In the “Sustainable Packaging: Balancing the Health of the Planet & People” session, on Nov. 16, 2023, at 11:45-12:30 CT, a panel of leading industry experts will discuss the challenges and opportunities of creating more sustainable packaging (register here). To discuss the topic, FoodNavigator-USA senior correspondent Ryan Daily will moderate the session and will be joined by:
- John Hewitt, VP of Packaging Sustainability at Consumer Brands Association
- Camille Herrera, Sustainability Manager at Driscoll's of the Americas
- Andrea Fraboni, VP of BASES & Neuro Design at NIQ
- Kevin C. Kenny, Senior VP of Compliance Services at FoodChain ID
Getting the balance right with sustainable packaging
CPG brands creating more sustainable packaging types not only need to reduce the overall environmental impact of their products, but they need to do it in a way that still provides consumers with an enjoyable experience, Herrera told FoodNavigator-USA.
"For us, Driscoll's is really looking at a two-prong strategy to innovation and packaging sustainability. First off, our packaging actually has to be functional. If it doesn't preserve the fruit, if it doesn't deliver the fruit to customers such as the quality that the customers want to buy it — that's food waste — and so [we] really think about how to balance functionality with these other metrics of sustainability."
CPG brands also need to focus on how packaging reinforces a brand's value proportion, Fraboni told FoodNavigator-USA.
"The sustainable pack still has to do all those responsibilities ... [but it also] has to break through on shelf, it also needs to be easy to differentiate, it also needs to reassure the shopper, [and] it still needs to be functional when you get home. And so, I think what we're seeing as sustainable packaging is coming out more in the marketplace is manufacturers really trying to get that balance right."
Reducing consumer confusion around recycling
Beyond the logistics of creating a more sustainable packaging, CPG brands face another challenge in engaging consumers and reducing confusion around recycling.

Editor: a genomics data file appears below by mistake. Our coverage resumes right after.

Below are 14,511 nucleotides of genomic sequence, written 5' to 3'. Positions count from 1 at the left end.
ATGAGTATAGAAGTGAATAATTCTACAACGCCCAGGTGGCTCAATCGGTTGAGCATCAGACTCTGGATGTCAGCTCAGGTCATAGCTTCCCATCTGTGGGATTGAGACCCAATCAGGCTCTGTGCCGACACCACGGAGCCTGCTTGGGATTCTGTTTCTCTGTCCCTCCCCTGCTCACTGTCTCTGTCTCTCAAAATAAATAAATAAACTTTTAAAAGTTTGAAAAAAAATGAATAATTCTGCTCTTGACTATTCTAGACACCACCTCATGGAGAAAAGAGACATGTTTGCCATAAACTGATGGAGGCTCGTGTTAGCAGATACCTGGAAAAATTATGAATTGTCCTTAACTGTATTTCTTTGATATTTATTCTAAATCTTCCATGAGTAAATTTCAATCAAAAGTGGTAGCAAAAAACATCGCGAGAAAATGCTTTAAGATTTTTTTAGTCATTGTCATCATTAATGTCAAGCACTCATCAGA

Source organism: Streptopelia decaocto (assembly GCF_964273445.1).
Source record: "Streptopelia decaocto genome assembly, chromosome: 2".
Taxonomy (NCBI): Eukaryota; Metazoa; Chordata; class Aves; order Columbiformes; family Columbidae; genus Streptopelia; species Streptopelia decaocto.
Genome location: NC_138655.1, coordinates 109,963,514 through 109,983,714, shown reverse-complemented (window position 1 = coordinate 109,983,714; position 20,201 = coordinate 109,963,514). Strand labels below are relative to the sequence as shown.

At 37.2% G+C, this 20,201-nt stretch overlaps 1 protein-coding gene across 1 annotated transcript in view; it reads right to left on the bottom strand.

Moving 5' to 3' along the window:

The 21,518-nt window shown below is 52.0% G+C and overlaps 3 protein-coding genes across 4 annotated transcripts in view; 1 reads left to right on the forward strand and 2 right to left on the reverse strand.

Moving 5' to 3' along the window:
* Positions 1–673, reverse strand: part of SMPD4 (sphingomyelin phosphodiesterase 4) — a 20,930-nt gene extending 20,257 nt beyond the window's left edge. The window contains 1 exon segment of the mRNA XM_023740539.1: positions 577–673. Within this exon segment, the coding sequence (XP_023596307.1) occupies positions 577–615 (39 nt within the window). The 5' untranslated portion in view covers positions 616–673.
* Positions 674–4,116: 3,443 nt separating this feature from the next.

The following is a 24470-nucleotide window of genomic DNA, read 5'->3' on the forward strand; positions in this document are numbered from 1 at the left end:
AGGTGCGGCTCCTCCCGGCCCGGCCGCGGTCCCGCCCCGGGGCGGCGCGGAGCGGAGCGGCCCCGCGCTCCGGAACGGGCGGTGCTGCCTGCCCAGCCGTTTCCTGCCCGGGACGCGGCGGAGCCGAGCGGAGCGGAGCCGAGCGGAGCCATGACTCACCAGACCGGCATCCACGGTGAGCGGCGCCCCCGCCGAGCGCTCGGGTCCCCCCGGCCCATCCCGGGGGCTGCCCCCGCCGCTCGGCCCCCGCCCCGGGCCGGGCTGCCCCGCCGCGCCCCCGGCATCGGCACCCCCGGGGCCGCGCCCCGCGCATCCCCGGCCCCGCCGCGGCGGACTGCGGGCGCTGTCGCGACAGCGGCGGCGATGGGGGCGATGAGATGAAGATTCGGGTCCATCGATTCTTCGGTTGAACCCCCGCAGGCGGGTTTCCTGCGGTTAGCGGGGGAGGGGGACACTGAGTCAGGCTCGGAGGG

In a 2022 survey of 2,000 US consumers, 64% of respondents said they know what types of plastic they can recycle, but 61% incorrectly said that flexible plastics (grocery bags, bubble wrap, etc.) can be recycled in curbside bins, according to environmental service company Republic Services.
This confusion on how and what to recycling is creating challenges to recycling, and ultimately, how CPG brands can use recycled material in their packaging, Hewitt told FoodNavigator-USA.
"Part of the challenge is there's nearly 10,000 local recycling programs in the United States, and they all have their own set of rules, and as you can imagine, it creates a patchwork that lends itself towards consumer confusion. We did a poll ... in late spring that found that more than 70% of Americans feel report to recycle right at home as part of their daily lives."
As consumers go about their day, Consumers Brands Association also found in the survey that the rate of purported recycling drops, as consumer confusion around what can be recycled at work, the gym, or during a vacation increases, he added. Consumer confusion and incorrect recycling practices are contributing to low recycling rates, where only 5-6% of recyclable material is recycled, according to a The Last Beach Clean Up and Beyond Plastics report.
To learn more about how the food and beverage industry is responding to these challenges, tune into the "Sustainable Packaging: Balancing the Health of the Planet & People" session on Nov. 16, at 11:45-12:30 CT, for more insight. Visit the FoodNavigator-USA Futureproofing the Food System virtual summit website for more details about the event and register today.